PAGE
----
There is no doubt that President Barack Obama is the most connected, most web savvy president in history. His campaign launched one after another Web 2.0 initiative to set a standard for social campaigning that will still be talked about in 20 years.
On Change.gov and now Whitehouse.gov, we’re seeing nothing short of a revolution in how the federal government communicates with constituents.
But citizen expectations may be running a little high. There are limits to how effectively the government of a country as big as ours can engage in true “participatory” communications.
For example, President Obama is the most followed (subscribed to) “user” on Twitter, with over 225,000 followers and counting. CNN Breaking News is a distant second, with a little more than 126,000.
Many Twitter users criticize politicians and celebrities who don’t “engage in real conversation.” Recent updates on Twitter include:
I've been following @BarackObama for a while. It's not that great. I wish he would make better use of it.
on reading @barackobama's twitter, I kind of wish it read more like normal peoples "Man oval office needs some serious cleaning"
Of course the second one is partially humorous, but the idea that Obama (like dozens of other Twitter celebrities) doesn’t “make good use of Twitter” is a common theme. But it isn’t reasonable to expect the president of a nation of over 300 million people and the leader of the world’s last superpower to reply to individual tweets with “that’s a wonderful idea,” or “lol.”
Federal regulations and demands of presidency limit presidential communications
“the official records of the President and his staff are owned by the United States, not by the President. The Archivist is required to take custody of these records when the President leaves office, and to maintain them in a Federal depository. These records are eligible for access under the Freedom of Information Act (FOIA) five years after the President leaves office.”
In other words, if President Obama does tweet that “lol,” it will have to be archived and made available for five years under the FOIA. That’s neither practical nor worth doing. And the PRA is just one of many regulations affecting presidential communications. Undoubtedly many of these will be updated and reinterpreted to factor new technology like Web 2.0, but this will take time. In the meantime, Facebook, Twitter and MySpace will not be cornerstones of President Obama’s personal communications strategy.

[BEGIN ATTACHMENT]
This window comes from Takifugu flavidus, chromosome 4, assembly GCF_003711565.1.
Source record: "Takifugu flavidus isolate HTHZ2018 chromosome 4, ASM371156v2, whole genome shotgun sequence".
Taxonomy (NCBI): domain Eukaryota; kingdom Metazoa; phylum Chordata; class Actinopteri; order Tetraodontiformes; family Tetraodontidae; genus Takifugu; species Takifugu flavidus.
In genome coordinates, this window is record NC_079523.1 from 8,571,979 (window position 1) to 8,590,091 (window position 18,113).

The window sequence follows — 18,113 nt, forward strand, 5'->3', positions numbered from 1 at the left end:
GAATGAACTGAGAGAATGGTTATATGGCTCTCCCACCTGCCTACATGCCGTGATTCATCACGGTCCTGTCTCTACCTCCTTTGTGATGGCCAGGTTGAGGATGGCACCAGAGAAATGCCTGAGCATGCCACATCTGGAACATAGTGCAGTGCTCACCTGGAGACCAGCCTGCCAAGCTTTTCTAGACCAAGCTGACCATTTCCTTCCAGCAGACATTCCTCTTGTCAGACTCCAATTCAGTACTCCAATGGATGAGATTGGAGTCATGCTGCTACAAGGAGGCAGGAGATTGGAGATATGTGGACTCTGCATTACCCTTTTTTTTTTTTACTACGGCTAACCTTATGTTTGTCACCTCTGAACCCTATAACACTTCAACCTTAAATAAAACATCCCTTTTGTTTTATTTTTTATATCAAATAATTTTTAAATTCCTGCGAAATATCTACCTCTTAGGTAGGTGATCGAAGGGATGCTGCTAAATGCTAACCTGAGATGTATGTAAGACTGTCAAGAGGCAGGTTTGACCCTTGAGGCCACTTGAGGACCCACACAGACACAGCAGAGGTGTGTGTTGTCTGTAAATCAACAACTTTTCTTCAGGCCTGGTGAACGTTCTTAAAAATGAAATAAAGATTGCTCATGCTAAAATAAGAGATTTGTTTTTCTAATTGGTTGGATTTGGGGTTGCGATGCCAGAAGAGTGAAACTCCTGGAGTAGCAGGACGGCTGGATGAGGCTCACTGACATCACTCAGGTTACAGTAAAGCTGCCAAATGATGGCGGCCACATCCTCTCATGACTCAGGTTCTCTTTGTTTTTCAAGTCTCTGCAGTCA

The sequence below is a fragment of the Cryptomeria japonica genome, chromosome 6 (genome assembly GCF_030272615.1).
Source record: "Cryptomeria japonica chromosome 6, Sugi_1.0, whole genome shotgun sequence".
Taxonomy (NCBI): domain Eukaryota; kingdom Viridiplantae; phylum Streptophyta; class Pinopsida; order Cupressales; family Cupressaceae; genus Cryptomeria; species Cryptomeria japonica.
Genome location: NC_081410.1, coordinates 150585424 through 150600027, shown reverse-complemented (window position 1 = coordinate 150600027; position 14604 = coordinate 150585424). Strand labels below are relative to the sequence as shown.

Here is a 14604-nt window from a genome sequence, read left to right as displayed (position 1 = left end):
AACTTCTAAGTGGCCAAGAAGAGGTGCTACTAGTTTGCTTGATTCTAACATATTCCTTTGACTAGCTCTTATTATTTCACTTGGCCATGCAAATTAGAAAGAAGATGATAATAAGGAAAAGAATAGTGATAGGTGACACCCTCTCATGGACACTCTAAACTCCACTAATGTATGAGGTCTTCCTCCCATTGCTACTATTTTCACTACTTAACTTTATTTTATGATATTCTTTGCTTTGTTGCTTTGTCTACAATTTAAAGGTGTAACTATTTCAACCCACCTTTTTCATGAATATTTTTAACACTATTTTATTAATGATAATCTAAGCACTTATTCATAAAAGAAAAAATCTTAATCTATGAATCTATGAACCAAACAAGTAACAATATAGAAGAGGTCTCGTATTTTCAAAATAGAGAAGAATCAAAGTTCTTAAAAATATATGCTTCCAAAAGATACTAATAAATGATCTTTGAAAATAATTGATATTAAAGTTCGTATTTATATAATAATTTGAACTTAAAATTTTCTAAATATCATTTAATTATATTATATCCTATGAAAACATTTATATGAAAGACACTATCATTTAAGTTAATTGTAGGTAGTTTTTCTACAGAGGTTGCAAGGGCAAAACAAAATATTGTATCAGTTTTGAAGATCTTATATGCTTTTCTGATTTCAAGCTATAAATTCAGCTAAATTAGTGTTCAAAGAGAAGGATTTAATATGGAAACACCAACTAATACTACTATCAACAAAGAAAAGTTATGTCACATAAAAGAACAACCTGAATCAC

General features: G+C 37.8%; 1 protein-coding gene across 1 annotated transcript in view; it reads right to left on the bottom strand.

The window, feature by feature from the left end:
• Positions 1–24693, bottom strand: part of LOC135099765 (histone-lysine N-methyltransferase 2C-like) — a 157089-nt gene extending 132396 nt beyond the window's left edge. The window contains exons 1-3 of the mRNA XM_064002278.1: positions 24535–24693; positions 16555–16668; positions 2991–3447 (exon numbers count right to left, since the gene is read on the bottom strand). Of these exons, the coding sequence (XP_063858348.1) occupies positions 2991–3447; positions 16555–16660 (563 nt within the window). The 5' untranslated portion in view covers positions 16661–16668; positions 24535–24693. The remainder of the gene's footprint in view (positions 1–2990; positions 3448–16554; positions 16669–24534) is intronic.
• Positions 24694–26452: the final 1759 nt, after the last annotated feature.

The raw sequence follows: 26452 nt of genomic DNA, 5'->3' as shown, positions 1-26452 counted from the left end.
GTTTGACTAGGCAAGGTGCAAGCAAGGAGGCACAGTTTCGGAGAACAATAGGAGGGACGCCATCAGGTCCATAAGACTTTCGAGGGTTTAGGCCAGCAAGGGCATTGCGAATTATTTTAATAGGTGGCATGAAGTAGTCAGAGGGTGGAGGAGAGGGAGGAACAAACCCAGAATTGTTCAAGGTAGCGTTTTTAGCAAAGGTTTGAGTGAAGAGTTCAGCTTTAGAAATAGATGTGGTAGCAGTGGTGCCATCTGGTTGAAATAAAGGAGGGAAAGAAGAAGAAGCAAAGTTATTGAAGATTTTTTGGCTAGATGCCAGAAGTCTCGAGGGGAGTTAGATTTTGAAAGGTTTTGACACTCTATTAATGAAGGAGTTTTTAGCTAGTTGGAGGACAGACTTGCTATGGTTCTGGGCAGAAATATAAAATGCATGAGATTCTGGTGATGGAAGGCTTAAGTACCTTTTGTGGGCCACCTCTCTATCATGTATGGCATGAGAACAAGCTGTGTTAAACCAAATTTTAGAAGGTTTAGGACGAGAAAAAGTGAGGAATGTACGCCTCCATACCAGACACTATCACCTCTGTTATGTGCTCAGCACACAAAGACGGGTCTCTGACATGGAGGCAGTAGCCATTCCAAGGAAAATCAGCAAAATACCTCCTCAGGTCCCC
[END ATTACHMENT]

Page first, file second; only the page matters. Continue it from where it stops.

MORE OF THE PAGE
In addition to the demands of the presidency and regulatory barriers, we already know that security has been a big concern amongst Obama’s staff. Everyone knows he fought to keep his treasured BlackBerry. Now the New York Times is reporting that Obama’s “secret email address” is the latest status symbol inside the Beltway, noting that Vice President Biden has it, but neither “Nancy Pelosi, the speaker of the House, nor Steny H. Hoyer, the majority leader” have Mr. Obama’s email address. (I don’t think it’s firstname.lastname@example.org or POTUS@hotmail.com)
In other words, if high ranking politicians find themselves cut off from some forms of direct communications with the president, where do you think that leaves the rest of us?
Economic climate will influence Web 2.0 investments
President Obama is taking office in the middle of the worst economic climate in 80 years, and like the leader of any organization operating under severe budget constraints and close scrutiny, it will make sense for the federal government to invest in systems that allow it to do a lot more with a lot less. Some of the applications that make sense are document management and collaboration, communities to improve inter-agency communications and collaboration, microblogging and other lightweight communications tools, and business intelligence/knowledge management.
In his announcement speech in February 2007, Obama said, "Let us be the generation that reshapes our economy to compete in the digital age." And while Web 2.0/social applications will bring improvements in citizen participation and transparency, some of the best applications within the federal government will be largely invisible to citizens.